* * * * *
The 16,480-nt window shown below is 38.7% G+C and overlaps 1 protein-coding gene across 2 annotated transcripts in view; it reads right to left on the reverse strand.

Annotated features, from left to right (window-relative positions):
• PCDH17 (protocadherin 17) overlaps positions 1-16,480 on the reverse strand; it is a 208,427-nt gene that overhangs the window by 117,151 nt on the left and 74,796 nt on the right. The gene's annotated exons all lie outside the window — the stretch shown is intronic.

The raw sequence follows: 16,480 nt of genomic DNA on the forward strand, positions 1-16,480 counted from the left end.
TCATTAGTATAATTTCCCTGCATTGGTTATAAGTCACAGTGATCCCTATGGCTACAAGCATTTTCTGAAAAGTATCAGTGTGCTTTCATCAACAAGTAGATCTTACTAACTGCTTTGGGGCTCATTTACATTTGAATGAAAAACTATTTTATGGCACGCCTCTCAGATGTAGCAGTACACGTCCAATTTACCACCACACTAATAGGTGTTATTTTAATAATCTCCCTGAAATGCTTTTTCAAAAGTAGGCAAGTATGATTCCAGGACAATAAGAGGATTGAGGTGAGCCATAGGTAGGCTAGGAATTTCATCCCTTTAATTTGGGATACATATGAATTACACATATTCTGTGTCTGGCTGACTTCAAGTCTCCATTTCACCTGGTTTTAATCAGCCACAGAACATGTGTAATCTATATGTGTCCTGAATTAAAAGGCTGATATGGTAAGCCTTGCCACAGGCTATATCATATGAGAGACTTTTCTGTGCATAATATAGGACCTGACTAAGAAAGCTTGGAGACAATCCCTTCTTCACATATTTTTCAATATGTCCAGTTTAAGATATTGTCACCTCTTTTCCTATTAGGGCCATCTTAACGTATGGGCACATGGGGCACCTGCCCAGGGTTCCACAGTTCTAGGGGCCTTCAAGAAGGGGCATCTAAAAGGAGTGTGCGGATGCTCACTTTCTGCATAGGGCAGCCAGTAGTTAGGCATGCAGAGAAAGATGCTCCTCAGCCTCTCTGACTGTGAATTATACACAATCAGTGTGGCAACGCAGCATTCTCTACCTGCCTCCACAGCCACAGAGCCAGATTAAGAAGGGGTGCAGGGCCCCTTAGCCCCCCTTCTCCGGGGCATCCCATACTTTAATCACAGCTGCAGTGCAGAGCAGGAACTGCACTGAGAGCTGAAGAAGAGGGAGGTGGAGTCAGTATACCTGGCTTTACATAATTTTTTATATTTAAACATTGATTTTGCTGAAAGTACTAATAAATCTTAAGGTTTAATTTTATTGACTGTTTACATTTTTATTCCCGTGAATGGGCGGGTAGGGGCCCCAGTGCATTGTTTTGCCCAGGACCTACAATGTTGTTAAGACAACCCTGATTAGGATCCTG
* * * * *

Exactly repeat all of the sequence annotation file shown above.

The 16,480-nt window shown below is 38.7% G+C and overlaps 1 protein-coding gene across 2 annotated transcripts in view; it reads right to left on the reverse strand.

Annotated features, from left to right (window-relative positions):
• PCDH17 (protocadherin 17) overlaps positions 1-16,480 on the reverse strand; it is a 208,427-nt gene that overhangs the window by 117,151 nt on the left and 74,796 nt on the right. The gene's annotated exons all lie outside the window — the stretch shown is intronic.

The raw sequence follows: 16,480 nt of genomic DNA on the forward strand, positions 1-16,480 counted from the left end.
TCATTAGTATAATTTCCCTGCATTGGTTATAAGTCACAGTGATCCCTATGGCTACAAGCATTTTCTGAAAAGTATCAGTGTGCTTTCATCAACAAGTAGATCTTACTAACTGCTTTGGGGCTCATTTACATTTGAATGAAAAACTATTTTATGGCACGCCTCTCAGATGTAGCAGTACACGTCCAATTTACCACCACACTAATAGGTGTTATTTTAATAATCTCCCTGAAATGCTTTTTCAAAAGTAGGCAAGTATGATTCCAGGACAATAAGAGGATTGAGGTGAGCCATAGGTAGGCTAGGAATTTCATCCCTTTAATTTGGGATACATATGAATTACACATATTCTGTGTCTGGCTGACTTCAAGTCTCCATTTCACCTGGTTTTAATCAGCCACAGAACATGTGTAATCTATATGTGTCCTGAATTAAAAGGCTGATATGGTAAGCCTTGCCACAGGCTATATCATATGAGAGACTTTTCTGTGCATAATATAGGACCTGACTAAGAAAGCTTGGAGACAATCCCTTCTTCACATATTTTTCAATATGTCCAGTTTAAGATATTGTCACCTCTTTTCCTATTAGGGCCATCTTAACGTATGGGCACATGGGGCACCTGCCCAGGGTTCCACAGTTCTAGGGGCCTTCAAGAAGGGGCATCTAAAAGGAGTGTGCGGATGCTCACTTTCTGCATAGGGCAGCCAGTAGTTAGGCATGCAGAGAAAGATGCTCCTCAGCCTCTCTGACTGTGAATTATACACAATCAGTGTGGCAACGCAGCATTCTCTACCTGCCTCCACAGCCACAGAGCCAGATTAAGAAGGGGTGCAGGGCCCCTTAGCCCCCCTTCTCCGGGGCATCCCATACTTTAATCACAGCTGCAGTGCAGAGCAGGAACTGCACTGAGAGCTGAAGAAGAGGGAGGTGGAGTCAGTATACCTGGCTTTACATAATTTTTTATATTTAAACATTGATTTTGCTGAAAGTACTAATAAATCTTAAGGTTTAATTTTATTGACTGTTTACATTTTTATTCCCGTGAATGGGCGGGTAGGGGCCCCAGTGCATTGTTTTGCCCAGGACCTACAATGTTGTTAAGACAACCCTGATTAGGATCCTG